Elizabeth McRae, Andrea Kelland, Linda Cartwright and Justine Simei-Barton faced a feminist pressure to call themselves actors instead of actresses, for as Cartwright recalled, it was “the buzz around town” in 1970s-1980s Auckland. This change in preferred terminology reflected how second wave feminism was affecting and reshaping standards within the Auckland acting profession, even right down to the language it used. Despite not being as obvious a social pressure as motherhood or beauty standards, actress and actor becoming politically charged terms pushed these women to have a view on how they labelled themselves and their careers, and argue for it. McRae and Kelland followed the feminist current in favour of actor, but Cartwright felt she had to defend herself as being no less of a feminist compared to “everyone else” just because she preferred actress. Simei-Barton similarly felt she needed to justify why she did not view the choice in language as politically deep. Although second wave feminism was empowering in many respects, Auckland women must have been drained by having to constantly form, defend, and debate opinions about their careers and other facets of their life when they became politicised by the movement.


Closing Reflection

Managing the demands of being working mothers, conforming to strict beauty standards, and facing the feminist demands, such as the push to call themselves actors instead of actresses, are compelling examples of the challenges Elizabeth McRae, Andrea Kelland, Linda Cartwright and Justine Simei-Barton faced as they pursued acting in the late 1960s-1980s. Their experiences also reflect significant issues that transcended an acting woman’s experience: the lack of value placed on domestic work, beauty trends, the pressure women endured to defend their opinions or choices about their lives and careers when they were politicised by feminism, and the contentious nature of the language women used to label themselves or their careers. These were social pressures that many Auckland women endured.

Overall, it has been a privilege to use Hyland’s rich oral history interviews, and hear the voices of these Auckland acting women talk about their lives and careers. They are at the heart of my research and their perspectives have been instrumental in informing my articles’ coverage of late 1960s-80s Auckland theatre. 

Alongside this final article’s focus on the pressures Auckland acting women faced in their work, I have been able to explore the late 1960s and early 1970s emergence of Auckland professional theatre. It initiated a vibrant and active era in performing arts, with professional companies like the Mercury or Theatre Corporate staging a myriad of shows in the city or touring schools. Auckland acting women’s careers were significantly affected by being able to join these emergent companies, where they encountered invigorating yet challenging work conditions.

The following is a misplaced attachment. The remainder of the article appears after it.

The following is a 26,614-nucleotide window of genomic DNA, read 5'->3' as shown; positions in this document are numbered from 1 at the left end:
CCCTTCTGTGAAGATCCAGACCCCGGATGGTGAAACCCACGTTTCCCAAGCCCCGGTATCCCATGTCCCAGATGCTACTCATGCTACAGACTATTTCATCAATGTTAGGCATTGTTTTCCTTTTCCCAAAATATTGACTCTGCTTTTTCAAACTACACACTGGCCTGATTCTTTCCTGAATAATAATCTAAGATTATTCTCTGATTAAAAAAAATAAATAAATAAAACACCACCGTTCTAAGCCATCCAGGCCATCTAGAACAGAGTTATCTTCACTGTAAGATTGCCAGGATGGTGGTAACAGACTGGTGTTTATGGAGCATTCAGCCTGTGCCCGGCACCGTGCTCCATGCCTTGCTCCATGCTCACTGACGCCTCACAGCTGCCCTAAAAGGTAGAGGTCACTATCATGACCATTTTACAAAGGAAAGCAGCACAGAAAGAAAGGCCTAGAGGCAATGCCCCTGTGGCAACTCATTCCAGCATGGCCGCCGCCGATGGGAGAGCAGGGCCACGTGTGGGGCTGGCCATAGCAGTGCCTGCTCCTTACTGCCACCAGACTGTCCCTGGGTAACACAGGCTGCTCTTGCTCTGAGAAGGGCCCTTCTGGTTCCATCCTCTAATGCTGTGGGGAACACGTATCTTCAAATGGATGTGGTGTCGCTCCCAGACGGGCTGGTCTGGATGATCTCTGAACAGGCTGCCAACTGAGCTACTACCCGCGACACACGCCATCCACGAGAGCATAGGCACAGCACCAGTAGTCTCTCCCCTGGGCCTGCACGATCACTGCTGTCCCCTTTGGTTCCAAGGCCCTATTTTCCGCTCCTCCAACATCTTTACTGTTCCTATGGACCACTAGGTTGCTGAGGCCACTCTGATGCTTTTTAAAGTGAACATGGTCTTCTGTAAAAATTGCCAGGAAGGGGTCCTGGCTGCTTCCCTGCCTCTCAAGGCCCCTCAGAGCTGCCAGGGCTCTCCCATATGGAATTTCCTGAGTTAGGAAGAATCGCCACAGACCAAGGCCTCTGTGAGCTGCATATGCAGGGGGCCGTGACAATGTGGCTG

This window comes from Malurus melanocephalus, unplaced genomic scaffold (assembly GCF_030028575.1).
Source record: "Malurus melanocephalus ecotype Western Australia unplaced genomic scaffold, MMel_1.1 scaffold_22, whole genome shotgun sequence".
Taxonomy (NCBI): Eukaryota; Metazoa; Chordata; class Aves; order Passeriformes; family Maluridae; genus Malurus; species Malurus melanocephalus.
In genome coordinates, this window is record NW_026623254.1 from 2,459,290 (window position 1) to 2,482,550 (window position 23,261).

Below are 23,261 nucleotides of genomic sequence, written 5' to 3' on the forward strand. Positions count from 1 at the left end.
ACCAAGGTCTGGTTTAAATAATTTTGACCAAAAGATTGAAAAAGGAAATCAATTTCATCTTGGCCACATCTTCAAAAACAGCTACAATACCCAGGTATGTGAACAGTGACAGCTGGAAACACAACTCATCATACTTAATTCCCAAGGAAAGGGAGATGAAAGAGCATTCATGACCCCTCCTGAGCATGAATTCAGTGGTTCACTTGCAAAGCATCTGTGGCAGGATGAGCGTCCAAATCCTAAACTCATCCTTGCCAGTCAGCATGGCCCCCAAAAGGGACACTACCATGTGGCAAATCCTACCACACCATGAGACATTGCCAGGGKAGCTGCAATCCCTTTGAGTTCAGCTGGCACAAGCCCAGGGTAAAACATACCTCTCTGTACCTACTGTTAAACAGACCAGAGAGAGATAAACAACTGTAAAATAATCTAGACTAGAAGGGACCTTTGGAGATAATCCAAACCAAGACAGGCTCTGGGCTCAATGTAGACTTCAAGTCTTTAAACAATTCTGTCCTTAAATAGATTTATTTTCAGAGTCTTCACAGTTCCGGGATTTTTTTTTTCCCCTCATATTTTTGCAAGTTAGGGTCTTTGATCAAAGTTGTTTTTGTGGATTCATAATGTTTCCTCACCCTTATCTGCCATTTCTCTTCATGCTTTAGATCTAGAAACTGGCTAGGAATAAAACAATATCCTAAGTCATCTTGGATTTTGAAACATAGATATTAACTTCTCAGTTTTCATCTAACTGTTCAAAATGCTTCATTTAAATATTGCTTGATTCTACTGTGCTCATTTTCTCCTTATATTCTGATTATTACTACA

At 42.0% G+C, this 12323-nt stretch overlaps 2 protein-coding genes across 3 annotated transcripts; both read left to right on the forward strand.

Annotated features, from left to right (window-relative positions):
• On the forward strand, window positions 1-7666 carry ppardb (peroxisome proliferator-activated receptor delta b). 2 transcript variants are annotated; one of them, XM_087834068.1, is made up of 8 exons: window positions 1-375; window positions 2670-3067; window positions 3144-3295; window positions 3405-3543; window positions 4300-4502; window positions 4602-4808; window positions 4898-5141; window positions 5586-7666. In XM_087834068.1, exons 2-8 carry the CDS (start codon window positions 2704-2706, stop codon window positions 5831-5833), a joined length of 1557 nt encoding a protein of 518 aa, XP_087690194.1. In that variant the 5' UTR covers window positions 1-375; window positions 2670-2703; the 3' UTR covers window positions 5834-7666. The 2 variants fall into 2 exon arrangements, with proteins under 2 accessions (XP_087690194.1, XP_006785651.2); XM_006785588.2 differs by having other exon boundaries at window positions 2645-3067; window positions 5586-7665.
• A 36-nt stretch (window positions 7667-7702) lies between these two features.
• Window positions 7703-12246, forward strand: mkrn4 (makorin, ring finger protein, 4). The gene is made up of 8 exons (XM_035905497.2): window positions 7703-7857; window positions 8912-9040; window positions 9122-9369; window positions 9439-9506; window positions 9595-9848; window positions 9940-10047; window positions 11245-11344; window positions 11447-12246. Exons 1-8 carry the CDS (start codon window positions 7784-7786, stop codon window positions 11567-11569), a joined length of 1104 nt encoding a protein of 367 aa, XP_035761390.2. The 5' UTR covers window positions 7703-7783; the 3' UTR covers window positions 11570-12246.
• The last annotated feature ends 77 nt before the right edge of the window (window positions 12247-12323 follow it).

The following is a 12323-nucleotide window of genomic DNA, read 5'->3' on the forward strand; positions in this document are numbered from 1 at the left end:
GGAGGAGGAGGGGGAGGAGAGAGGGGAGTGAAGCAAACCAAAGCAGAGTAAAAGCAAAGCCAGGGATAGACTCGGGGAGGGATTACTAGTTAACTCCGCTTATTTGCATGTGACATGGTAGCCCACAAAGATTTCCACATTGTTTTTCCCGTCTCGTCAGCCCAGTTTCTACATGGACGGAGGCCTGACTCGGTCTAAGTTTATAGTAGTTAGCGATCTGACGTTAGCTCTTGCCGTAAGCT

Auckland theatre experienced cultural conflicts and evolutions throughout the late 1960s-1980s, with Mercury Theatre frequently deferring to the influence of English theatre over supporting the increasing number of plays being written by New Zealand playwrights, and Justine Simei-Barton moving to heighten representation of Auckland’s Pacific communities through founding her own theatre company. These instances reflect how Auckland grappled with developing a local culture that did not defer to the city’s colonial English roots and increasing its representation of its culturally diverse population in spheres like the performing arts. 

In the 1980s, Auckland’s feminist theatre empowered women artists and audiences. Yet it also grappled with challenges and conflicts. McRae and Kelland’s feminist theatre productions appeared to receive limited support from Mercury Theatre, who possibly did not believe in their ability to attract large audiences and commercial success. They also encountered internal divisions within Auckland’s second wave feminist movement, such as between heterosexual and lesbian feminists, or a conflict of interpretation over a play’s portrayal of women’s struggles.

Hyland interviewed 37 Auckland women who worked in the acting profession from the 1920s onwards. She expertly shaped the interviews to draw out stories from the acting women about their fascinating careers and lives. There is a great deal more material in her collection that I could have explored, and that future research should explore. I hope that my articles have provided a compelling lens into Hyland’s research, the fascinating experiences and perspectives of Auckland acting women, and the richness and complexity of the history of Auckland theatre.